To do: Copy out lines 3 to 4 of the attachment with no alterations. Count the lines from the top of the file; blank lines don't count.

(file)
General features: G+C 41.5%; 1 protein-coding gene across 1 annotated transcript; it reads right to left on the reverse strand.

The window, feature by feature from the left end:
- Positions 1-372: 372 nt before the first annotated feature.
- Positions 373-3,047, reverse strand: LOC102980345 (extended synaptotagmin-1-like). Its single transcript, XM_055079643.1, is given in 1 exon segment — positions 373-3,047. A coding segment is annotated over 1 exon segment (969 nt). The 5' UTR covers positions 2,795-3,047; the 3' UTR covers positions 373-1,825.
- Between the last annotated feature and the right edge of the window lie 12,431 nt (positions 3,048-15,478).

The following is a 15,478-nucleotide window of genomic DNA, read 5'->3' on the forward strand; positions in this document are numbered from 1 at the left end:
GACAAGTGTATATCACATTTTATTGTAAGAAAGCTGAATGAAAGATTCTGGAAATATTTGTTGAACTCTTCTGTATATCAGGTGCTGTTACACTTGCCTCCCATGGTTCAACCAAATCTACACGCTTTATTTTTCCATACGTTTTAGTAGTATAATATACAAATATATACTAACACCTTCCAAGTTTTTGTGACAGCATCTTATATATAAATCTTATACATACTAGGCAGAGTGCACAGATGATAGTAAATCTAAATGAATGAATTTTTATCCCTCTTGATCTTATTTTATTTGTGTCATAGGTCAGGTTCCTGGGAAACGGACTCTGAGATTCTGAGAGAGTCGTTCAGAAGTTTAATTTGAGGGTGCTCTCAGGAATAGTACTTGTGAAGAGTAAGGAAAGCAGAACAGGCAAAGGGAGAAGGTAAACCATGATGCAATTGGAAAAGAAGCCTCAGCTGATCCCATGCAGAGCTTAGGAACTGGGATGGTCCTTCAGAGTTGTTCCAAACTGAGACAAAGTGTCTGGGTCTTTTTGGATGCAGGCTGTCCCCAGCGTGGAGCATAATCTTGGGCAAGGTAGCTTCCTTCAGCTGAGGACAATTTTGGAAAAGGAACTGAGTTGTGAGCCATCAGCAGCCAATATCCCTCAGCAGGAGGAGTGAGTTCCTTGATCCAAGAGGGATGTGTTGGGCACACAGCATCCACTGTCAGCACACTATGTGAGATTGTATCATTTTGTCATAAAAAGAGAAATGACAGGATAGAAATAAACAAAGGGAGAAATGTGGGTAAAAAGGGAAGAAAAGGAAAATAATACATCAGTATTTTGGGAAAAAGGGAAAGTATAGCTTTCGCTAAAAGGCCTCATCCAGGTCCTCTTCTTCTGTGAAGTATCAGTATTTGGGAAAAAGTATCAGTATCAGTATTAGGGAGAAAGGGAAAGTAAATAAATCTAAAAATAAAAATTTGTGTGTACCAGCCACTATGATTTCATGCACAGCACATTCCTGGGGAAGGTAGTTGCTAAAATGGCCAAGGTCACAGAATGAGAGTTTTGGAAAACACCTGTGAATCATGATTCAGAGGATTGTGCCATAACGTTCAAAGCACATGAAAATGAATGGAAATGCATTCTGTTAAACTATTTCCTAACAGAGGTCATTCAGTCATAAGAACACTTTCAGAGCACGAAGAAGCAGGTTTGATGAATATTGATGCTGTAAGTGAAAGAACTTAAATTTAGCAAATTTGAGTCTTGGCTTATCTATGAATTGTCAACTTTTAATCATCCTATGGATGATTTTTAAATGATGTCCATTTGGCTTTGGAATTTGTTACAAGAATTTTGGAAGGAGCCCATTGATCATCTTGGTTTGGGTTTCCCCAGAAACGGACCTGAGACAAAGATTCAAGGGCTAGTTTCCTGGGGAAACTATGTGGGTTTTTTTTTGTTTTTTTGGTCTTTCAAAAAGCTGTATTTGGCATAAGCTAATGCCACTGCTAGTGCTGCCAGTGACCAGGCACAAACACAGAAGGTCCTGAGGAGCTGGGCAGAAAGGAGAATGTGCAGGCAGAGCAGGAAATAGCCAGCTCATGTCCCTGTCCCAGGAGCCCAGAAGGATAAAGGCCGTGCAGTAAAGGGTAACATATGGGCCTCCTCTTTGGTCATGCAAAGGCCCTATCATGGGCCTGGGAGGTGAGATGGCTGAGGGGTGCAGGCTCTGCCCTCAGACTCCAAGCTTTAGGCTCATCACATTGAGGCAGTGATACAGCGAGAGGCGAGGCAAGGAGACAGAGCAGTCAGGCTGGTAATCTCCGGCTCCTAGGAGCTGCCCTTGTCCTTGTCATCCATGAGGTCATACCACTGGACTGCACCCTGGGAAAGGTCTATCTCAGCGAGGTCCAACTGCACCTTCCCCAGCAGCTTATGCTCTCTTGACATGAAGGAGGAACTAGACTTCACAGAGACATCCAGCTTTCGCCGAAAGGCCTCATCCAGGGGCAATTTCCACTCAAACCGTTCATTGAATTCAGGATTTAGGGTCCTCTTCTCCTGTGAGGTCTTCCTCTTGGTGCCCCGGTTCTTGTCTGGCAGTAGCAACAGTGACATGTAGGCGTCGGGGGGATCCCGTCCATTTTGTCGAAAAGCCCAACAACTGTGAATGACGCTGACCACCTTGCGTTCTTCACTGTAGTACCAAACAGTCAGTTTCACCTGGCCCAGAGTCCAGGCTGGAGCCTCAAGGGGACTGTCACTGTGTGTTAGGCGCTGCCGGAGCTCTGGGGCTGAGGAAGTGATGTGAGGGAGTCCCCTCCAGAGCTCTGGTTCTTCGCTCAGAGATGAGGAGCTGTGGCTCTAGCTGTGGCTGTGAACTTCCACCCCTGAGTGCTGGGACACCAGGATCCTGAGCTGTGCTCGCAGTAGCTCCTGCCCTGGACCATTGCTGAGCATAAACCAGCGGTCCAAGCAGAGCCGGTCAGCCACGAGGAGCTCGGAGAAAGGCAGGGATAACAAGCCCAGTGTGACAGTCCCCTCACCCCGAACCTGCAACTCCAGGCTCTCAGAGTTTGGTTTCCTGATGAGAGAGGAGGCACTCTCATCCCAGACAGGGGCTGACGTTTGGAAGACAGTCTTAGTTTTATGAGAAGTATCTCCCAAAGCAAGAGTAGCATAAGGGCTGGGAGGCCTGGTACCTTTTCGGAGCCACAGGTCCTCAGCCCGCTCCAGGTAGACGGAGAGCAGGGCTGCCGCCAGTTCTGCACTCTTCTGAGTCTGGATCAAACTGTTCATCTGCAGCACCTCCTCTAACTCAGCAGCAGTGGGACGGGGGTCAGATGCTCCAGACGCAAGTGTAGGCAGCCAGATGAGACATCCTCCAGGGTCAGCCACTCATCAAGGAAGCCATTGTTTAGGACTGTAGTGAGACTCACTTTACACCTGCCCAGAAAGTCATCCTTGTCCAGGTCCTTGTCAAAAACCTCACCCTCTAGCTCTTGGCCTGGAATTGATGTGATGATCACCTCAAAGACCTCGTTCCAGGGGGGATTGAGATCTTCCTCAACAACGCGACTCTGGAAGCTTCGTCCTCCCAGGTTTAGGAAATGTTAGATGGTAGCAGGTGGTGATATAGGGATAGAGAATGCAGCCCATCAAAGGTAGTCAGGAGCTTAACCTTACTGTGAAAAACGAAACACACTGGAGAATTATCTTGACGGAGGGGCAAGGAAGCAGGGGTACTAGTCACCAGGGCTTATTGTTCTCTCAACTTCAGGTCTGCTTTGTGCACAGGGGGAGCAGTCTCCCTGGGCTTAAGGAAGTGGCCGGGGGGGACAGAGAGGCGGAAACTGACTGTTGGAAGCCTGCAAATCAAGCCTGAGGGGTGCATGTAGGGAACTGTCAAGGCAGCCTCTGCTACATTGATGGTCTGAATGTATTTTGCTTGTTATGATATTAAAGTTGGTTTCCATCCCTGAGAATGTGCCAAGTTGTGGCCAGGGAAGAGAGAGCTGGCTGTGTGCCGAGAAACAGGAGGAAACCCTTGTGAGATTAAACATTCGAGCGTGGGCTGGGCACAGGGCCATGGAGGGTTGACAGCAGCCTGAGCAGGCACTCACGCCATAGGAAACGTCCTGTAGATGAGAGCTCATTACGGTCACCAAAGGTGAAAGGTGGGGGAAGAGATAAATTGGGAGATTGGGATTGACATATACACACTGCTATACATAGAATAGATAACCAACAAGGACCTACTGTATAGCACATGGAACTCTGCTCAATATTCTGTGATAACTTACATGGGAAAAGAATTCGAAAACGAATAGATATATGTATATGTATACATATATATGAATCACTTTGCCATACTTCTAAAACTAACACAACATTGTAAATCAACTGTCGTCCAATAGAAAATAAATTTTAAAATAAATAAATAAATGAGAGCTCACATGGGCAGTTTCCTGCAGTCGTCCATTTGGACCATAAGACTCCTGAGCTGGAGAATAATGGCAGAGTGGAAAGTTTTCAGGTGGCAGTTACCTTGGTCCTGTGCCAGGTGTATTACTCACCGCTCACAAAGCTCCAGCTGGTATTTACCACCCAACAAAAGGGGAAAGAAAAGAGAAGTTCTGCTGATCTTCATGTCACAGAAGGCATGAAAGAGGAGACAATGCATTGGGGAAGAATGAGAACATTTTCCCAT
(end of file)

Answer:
- Positions 1-372: 372 nt before the first annotated feature.
- Positions 373-3,047, reverse strand: LOC102980345 (extended synaptotagmin-1-like). Its single transcript, XM_055079643.1, is given in 1 exon segment — positions 373-3,047. A coding segment is annotated over 1 exon segment (969 nt). The 5' UTR covers positions 2,795-3,047; the 3' UTR covers positions 373-1,825.